The early years of a child’s life are very important for his or her healthy development.

Parents, health professionals, educators, and others can work together as partners to help children grow up to reach their full potential.

Milford Thrives Child Development website helps parents and caregivers learn more about developmental milestones and provides tips on how to best support each stage of development.

How a child plays, learns, speaks, acts, and moves offers important clues about how they are developing. Developmental milestones are things most children can do by a certain age. Every child is different, of course, but health experts have a clear idea about the range of typical development.  

Click on your child’s age below to view typical milestones for communications, social and emotional, cognitive and physical development by age and stage.


The “world looks a little different right now, and that may have you questioning whether what you are doing is enough in helping your son or daughter develop the skills they need.”

If you have questions about your child’s development, Milford Thrives is happy to provide resources on child development and age-appropriate games and activities. We can also refer you to free developmental screening.  Feel free to reach out with any questions.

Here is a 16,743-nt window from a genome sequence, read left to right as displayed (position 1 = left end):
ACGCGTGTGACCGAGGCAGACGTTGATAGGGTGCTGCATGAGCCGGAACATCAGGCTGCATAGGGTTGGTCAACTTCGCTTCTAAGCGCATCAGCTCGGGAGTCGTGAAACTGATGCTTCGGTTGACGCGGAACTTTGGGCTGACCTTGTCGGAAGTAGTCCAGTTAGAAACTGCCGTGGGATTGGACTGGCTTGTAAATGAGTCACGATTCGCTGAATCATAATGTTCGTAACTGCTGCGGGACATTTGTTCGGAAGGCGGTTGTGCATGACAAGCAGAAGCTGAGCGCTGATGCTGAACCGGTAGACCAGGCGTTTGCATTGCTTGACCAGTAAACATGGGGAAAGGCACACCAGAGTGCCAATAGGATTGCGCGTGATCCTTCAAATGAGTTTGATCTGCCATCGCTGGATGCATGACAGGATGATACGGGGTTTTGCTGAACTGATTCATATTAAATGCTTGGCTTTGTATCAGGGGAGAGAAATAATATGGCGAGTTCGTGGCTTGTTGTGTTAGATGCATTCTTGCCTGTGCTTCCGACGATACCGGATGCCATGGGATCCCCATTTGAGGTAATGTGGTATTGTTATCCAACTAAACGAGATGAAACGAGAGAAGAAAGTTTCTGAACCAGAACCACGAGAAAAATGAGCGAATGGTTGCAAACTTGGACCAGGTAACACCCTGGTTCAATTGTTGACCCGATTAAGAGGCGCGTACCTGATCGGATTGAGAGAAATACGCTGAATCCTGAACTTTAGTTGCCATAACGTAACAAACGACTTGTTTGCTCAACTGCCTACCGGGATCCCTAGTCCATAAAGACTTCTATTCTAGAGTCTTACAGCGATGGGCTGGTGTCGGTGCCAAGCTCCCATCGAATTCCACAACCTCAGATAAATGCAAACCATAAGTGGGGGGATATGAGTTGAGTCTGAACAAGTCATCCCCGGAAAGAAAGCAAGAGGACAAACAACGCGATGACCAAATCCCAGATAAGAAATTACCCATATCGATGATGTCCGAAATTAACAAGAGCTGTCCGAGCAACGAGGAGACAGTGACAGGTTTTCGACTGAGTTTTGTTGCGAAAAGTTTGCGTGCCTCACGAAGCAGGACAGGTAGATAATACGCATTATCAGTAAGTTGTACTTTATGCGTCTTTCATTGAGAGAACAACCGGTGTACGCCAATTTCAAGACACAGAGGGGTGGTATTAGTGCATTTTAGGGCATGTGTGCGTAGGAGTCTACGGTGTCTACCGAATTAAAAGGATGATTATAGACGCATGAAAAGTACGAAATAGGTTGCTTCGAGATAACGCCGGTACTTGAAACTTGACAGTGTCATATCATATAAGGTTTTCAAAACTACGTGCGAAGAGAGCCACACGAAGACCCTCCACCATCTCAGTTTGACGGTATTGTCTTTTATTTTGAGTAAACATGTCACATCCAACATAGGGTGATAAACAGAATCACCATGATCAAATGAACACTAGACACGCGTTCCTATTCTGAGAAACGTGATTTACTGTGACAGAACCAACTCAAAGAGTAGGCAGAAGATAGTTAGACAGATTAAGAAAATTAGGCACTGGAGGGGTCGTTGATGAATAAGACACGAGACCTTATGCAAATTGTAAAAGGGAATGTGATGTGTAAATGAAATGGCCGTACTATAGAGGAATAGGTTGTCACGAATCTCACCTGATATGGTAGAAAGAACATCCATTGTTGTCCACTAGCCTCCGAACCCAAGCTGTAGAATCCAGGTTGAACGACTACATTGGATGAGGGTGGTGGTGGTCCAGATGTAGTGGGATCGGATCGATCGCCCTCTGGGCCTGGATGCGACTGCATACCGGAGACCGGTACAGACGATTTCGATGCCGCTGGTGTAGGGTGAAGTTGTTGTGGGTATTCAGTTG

Tracking A Child’s Development

Birth-3 mos* 3-6 mos

  • The first 3 months are all about babies learning to feel comfortable, safe, and secure in the world.
  • Most babies 3-6 months are eating and sleeping more regularly. They are also responding more actively to parents and caregivers.

6-9 mos * 9-12 mos

  • 6-9 months is a time of great fun for parents as they watch their babies become eager explorers who are thrilled to discover that they can make things happen.
  • Between 9 and 12 months , babies take action with a goal in mind. These purposeful actions also show that babies have developed a better memory.

18 mos  *  2 years

  •  At 12-15 months , this is a really fun time for parents.  1-year-olds are able to explore the world in new ways and are eager to do things “all by myself!”
  • At  18 months – two years , toddlers are also starting to pretend and use their imagination.

3 years * 4 years * 5 years

  • At  30-36 months , older toddlers are full of personality and energy. They want to know the reason for everything. You will probably hear your child ask “Why?” a lot!

Your Child’s Development